|Mystery author Jeanne M. Dams discusses her relationship with a famous first line ...
Everyone knows Bulwer-Lytton’s infamous line, “It was a dark and stormy night.” There’s an annual contest in its honor, celebrating the worst possible first line for a novel. There are so many things wrong with the sentence. It’s in passive voice, absolutely the wrong way to begin a book. It’s redundant; most nights are dark. It has no hook, goes no place. And so on, and so on. So why did I choose to title my next Dorothy Martin mystery A Dark And Stormy Night?
Well, for a number of reasons. I was having a hard time coming up with a title that wasn’t just plain drab. The book concerns a country-house weekend that turns dicey when a magnificent storm, an epic storm, savages the countryside and uncovers the skeleton of someone long-buried under an old patriarch of an oak tree. I had concentrated on the country-house aspect, but suddenly the storm rapped on my computer screen and begged for attention, and I thought, Why not?
Besides the storm in the book, another Dark and Stormy Night looms large in my history. I was for five years the director of the MWA-Midwest’s annual writers’ workshop, Of Dark and Stormy Nights. Those were good years, meeting so many wonderful people and having such a good time. And in fact an earlier Dark and Stormy, before I took over as director, was where I met my first editor, Michael Seidman. and set foot on the road that led to publication. So the phrase has positive vibes for me.
The phrase was also very good luck for the late Madeleine L’Engle, marvelous children’s writer. Her first novel, A Wrinkle in Time, won the Newbery Award and led to a series, other books, fame and fortune. It wasn’t until I was reading the book for about the tenth time that I realized the first line is — you guessed it — “It was a dark and stormy night.” How great is that?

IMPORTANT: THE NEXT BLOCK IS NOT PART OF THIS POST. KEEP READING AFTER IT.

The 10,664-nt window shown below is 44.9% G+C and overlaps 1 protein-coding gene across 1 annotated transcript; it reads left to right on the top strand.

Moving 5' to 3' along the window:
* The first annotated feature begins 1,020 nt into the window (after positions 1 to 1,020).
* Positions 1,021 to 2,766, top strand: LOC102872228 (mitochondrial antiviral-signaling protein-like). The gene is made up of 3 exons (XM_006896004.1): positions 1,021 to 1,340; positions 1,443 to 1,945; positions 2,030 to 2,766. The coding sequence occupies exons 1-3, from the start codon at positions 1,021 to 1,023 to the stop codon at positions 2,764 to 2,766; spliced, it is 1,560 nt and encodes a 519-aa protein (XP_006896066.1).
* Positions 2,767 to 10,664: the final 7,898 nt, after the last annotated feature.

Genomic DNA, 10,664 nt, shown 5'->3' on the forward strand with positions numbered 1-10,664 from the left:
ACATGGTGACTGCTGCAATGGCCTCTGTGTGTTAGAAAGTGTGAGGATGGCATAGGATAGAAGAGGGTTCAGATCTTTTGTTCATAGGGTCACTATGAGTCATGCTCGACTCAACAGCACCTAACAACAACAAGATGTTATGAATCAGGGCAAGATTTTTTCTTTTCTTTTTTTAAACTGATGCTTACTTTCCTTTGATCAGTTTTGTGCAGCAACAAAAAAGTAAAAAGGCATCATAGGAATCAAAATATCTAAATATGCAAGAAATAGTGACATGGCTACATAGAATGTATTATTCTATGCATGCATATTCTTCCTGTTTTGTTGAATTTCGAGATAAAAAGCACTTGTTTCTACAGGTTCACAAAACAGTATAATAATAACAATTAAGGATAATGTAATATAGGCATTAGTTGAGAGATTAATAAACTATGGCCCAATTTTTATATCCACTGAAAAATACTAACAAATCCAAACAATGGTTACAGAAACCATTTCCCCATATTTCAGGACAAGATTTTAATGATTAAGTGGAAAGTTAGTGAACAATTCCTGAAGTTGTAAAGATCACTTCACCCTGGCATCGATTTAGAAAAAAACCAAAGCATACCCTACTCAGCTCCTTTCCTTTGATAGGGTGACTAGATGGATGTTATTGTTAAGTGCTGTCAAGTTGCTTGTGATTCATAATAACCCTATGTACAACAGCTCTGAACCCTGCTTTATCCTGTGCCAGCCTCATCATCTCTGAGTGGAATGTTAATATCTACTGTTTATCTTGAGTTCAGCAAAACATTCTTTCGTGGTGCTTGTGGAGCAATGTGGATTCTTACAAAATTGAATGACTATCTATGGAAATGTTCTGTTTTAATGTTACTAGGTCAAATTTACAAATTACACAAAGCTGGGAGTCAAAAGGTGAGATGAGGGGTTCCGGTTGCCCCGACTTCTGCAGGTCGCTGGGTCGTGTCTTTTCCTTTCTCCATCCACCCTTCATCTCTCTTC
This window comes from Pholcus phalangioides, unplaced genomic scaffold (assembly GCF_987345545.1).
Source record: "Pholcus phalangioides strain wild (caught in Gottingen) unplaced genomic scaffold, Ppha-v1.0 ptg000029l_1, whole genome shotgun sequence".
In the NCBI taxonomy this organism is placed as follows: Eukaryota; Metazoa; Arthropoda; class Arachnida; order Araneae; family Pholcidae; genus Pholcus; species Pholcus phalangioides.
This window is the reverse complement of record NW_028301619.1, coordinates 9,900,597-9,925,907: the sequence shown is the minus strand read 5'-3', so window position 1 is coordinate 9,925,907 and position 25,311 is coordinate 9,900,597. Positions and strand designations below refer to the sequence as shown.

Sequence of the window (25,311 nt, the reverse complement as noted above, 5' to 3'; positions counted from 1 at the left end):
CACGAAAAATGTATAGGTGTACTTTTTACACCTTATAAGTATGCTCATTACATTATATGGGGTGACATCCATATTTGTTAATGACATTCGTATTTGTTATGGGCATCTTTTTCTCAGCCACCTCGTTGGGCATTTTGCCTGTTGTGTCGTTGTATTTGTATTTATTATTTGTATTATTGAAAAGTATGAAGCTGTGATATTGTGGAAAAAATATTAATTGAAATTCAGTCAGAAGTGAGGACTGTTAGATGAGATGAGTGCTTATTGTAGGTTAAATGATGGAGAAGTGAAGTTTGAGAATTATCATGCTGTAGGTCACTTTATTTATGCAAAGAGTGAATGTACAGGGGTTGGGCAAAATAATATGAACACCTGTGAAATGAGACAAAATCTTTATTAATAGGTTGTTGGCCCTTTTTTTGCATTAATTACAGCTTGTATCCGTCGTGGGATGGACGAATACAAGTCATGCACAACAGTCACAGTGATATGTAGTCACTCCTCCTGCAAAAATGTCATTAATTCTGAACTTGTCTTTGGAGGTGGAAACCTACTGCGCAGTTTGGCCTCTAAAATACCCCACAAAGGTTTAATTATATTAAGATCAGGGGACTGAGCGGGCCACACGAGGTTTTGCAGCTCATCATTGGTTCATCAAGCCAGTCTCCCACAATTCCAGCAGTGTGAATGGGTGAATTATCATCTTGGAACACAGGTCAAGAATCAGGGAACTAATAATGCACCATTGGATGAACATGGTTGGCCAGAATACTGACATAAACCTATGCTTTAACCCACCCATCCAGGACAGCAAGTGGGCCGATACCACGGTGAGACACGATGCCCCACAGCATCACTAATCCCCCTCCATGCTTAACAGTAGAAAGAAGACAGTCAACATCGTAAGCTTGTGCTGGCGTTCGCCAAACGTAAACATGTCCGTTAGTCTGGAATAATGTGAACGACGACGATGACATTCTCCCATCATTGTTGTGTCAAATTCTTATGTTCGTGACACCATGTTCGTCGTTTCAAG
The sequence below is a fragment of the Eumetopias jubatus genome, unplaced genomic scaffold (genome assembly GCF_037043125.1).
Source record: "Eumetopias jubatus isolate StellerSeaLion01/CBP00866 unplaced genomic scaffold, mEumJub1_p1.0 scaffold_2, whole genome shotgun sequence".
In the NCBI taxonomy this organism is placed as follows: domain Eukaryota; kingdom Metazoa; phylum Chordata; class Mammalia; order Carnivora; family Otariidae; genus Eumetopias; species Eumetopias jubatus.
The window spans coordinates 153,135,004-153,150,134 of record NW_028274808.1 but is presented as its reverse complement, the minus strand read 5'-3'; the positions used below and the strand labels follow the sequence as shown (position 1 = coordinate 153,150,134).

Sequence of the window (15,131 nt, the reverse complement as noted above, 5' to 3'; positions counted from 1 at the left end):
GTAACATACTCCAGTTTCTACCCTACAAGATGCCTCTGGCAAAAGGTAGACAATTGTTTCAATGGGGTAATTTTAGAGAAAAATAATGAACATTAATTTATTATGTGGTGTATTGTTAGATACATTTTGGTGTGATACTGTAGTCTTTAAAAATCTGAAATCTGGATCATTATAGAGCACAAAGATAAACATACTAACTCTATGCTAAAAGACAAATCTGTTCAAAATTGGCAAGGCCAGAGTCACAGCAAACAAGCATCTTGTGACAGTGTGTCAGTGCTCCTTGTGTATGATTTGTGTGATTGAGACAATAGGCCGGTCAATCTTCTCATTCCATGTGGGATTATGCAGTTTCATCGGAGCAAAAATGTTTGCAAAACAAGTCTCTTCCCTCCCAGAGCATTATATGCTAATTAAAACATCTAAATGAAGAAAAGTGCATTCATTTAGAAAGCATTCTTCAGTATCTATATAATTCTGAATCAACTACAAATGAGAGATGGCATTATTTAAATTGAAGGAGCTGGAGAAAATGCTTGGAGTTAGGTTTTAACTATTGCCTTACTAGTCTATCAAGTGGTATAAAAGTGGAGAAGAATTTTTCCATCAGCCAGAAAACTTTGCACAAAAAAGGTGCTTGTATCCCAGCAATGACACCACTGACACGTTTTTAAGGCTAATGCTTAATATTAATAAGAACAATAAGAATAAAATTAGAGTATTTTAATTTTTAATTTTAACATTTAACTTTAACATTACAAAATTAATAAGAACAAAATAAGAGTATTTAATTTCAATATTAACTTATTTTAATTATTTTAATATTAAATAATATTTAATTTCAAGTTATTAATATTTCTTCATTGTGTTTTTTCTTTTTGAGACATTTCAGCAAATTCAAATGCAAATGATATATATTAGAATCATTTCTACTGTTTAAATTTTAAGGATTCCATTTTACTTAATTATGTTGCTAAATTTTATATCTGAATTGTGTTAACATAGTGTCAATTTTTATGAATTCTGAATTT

Finally, the title will, I hope, bring a chuckle to anyone who knows the background of the phrase, and since I intend my books to be what I like to call “cheerful mysteries,” a chuckle isn’t a bad way for a reader to start.
Oh, about the storm, you ask. Well, I wanted a way to isolate a group of people as in the time-honored country-house mysteries of Christie and the like. Isolation isn’t so easy in these days of multi-levels of instant communication. A flood or a snowstorm wouldn’t do it: physical isolation might result, but there are still cell phones and email and the Internet. Okay, I needed something that would knock out all those and cut the house off physically as well.
That was when I remembered the near-hurricane that struck England’s south-east in October of 1987. I visited an English friend in December of that year, to do research on my first novel (The Body in the Transept), and saw for myself the hundreds of trees that were still down, the hundreds of houses that were still unliveable because of holes in the roof, the roads that were still impassable, and so on. I read up on the storm (bless the Internet) and learned that all power was out for days in that part of the country, trains weren’t operating, roads were blocked — perfect for my purposes. Blow down the cell towers and other transmission points, and voilà, the perfect storm.
So when my editor gave her blessing to the title, I was, as my English characters might say, chuffed. I hope my readers will be, too.
- Jeanne M. Dams